There are 6 main criteria to review and assess for avalanche danger; the avalanche bulletin, slope angles >30º, recent avalanche observations, rising temperature & thawing, overloading due to wind accumulation / new snow / rain, and the possibility of a buried weak layer which a bulletin should highlight for well frequented areas.

There are 4 vigilance modes, relaxed, suspicious/cautious, alert & risk or gambling mode. It is clear that if you are relaxed and get caught in an avalanche, then there has been a failure in the observations made.

Play long enough in gambling mode and the statistics will catch up with you. However to complicate the matter further, Humans fall into 4 different categories for decision making traits, and at best only 2 of these types of people are likely to make conservative stand alone decisions (ref Powder magazine’s – The Human Factor 2.0).

Extract from Powder mag’s The Human Factor 2.0

To set the scene we were on the mountain after the first 30 cm snowfall of winter. The Alps has another hot summer and then a cold snap at the end of September brought around 1.5 m of snow and was followed by nearly 2 months of Indian Summer. Meteo France had not started avalanche forecasting and so digging a number of snow pits would provide valuable current information on snowpack stability. 

Usually I would have been skiing since September but with the new norms this was my first day on snow. We did a number of investigative snow tests between 2750 m and 2350 m on northerly aspects on 30-35 degree slopes. At each site 2 Compression Tests (CT) and a Propagation Saw Test (PST) were performed. For the first time all the tests yielded similar results – a weak layer lying just below the crust of the old snow surface yielding crack initiation, propagation and failure. Skinning around on the flat yielded a number of whoomps indicating collapse/failure of the weak layer. Its early days yet and no avalanche control has been done yet but it was definitely interesting to see whats going on right now.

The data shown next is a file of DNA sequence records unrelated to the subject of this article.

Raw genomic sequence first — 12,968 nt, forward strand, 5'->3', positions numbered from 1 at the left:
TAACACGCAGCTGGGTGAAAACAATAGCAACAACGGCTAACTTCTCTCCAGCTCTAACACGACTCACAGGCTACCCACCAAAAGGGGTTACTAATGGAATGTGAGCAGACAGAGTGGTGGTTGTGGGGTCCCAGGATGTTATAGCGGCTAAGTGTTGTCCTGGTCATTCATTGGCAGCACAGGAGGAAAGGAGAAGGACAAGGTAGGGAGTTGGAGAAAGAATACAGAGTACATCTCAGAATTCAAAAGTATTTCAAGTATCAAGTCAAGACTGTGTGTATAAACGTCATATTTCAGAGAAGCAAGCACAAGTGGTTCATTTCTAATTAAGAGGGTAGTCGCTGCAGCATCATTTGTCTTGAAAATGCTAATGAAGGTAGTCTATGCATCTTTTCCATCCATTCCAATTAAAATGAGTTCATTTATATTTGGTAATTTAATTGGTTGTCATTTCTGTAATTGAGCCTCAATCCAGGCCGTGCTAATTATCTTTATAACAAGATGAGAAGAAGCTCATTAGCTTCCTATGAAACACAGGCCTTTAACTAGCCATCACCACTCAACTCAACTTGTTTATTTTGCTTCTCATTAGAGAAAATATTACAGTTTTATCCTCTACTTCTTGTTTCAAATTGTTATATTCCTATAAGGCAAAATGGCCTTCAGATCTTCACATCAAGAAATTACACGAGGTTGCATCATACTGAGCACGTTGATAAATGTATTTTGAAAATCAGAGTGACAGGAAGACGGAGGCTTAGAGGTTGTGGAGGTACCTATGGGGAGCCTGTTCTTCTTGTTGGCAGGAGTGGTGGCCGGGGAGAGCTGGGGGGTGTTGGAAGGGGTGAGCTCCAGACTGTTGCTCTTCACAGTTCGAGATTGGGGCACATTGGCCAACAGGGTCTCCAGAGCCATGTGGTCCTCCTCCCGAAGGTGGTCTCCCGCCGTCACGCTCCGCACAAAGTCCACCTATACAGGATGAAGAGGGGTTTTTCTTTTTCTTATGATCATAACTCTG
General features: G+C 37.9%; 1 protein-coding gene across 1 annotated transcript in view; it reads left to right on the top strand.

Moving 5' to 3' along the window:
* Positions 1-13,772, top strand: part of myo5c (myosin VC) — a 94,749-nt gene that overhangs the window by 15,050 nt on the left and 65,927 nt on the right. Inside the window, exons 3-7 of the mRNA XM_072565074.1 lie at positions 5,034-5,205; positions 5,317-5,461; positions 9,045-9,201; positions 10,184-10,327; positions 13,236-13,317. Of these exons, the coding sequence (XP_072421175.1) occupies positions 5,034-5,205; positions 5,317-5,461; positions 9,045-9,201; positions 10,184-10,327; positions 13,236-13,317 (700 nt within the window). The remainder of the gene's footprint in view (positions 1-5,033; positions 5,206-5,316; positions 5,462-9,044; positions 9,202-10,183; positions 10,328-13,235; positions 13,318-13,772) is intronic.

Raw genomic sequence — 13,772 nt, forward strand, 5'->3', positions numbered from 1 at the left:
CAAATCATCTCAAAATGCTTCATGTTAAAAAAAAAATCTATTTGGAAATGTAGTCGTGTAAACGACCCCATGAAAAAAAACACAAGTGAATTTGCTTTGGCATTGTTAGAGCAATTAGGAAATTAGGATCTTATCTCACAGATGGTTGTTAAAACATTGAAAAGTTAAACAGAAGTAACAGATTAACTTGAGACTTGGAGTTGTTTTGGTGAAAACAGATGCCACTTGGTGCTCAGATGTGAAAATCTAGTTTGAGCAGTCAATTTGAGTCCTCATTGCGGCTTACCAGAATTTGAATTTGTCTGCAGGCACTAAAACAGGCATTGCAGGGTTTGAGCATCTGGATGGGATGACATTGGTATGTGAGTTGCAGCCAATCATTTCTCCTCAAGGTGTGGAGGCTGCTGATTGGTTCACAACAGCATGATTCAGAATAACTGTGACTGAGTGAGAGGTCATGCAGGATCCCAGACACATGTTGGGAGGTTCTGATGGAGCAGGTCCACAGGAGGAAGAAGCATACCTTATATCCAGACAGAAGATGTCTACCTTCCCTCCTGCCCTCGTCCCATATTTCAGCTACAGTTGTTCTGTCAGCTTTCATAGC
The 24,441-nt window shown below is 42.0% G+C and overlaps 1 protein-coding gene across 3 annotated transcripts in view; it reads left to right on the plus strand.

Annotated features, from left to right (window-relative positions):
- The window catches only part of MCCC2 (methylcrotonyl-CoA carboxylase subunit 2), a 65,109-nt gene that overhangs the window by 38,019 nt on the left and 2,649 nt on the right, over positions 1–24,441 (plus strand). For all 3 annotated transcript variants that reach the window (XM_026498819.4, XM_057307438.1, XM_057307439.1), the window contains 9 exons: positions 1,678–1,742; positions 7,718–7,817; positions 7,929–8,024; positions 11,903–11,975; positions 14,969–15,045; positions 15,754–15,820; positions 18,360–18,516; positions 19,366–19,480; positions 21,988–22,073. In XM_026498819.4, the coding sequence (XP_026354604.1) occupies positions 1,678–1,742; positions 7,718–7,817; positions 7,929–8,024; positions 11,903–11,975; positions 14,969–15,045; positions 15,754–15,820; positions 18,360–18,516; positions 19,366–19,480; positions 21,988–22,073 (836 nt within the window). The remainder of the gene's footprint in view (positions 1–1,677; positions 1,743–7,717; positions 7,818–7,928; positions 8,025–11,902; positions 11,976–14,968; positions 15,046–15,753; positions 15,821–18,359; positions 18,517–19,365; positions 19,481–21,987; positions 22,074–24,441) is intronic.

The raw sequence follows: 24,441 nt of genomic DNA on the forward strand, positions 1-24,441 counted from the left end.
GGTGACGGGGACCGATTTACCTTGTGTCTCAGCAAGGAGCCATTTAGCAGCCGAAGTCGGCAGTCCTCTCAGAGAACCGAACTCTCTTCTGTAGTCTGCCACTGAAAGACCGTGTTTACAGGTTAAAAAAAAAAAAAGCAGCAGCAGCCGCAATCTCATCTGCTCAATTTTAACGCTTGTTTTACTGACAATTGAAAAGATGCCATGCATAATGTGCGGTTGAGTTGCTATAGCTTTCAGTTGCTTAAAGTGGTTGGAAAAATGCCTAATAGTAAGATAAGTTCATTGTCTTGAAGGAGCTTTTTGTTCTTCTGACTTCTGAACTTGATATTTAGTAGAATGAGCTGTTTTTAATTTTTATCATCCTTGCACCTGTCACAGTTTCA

Preparing the extended site for 2 Compressions Tests and Propagation Saw Test – circa 2.5 m long worksite
Compression Test 30 x 30 cm isolated column
Failure with Propagation Saw Test

I run 1 day avalanche awareness courses throughout the winter so don’t hesitate to contact me at rosshewittguiding@yahoo.com or phone/WhatsApp +33781287608 If you want to expand your knowledge and safety margins this winter.

The Best Runs of 2020

The best ski runs from 2020. We started the season down under. New Zealand must be one of my alternative spiritual homes, a place I’ve visited several times and feel completely at home. For skiing it’s like my Super Bowl. You may make all the moves and just be out of luck with high winds making you question the sanity of opening the outside door. But make the finals and on ‘The Day’ NZ will show you her magic and allow you play your A game. With @davejsearle we added a 700 m line to the Caroline Face, skied the 2nd known descent of Bowie Couloir and did another lap on the East Face of Cook. Back in Chamonix just as the season got good lockdown came and we had a wait of 2 months confined to our homes before restarting the season with a run on the Midi North Face to start the high mountain season. Dreaming of skiing during lockdown 2, hopefully it will be over soon.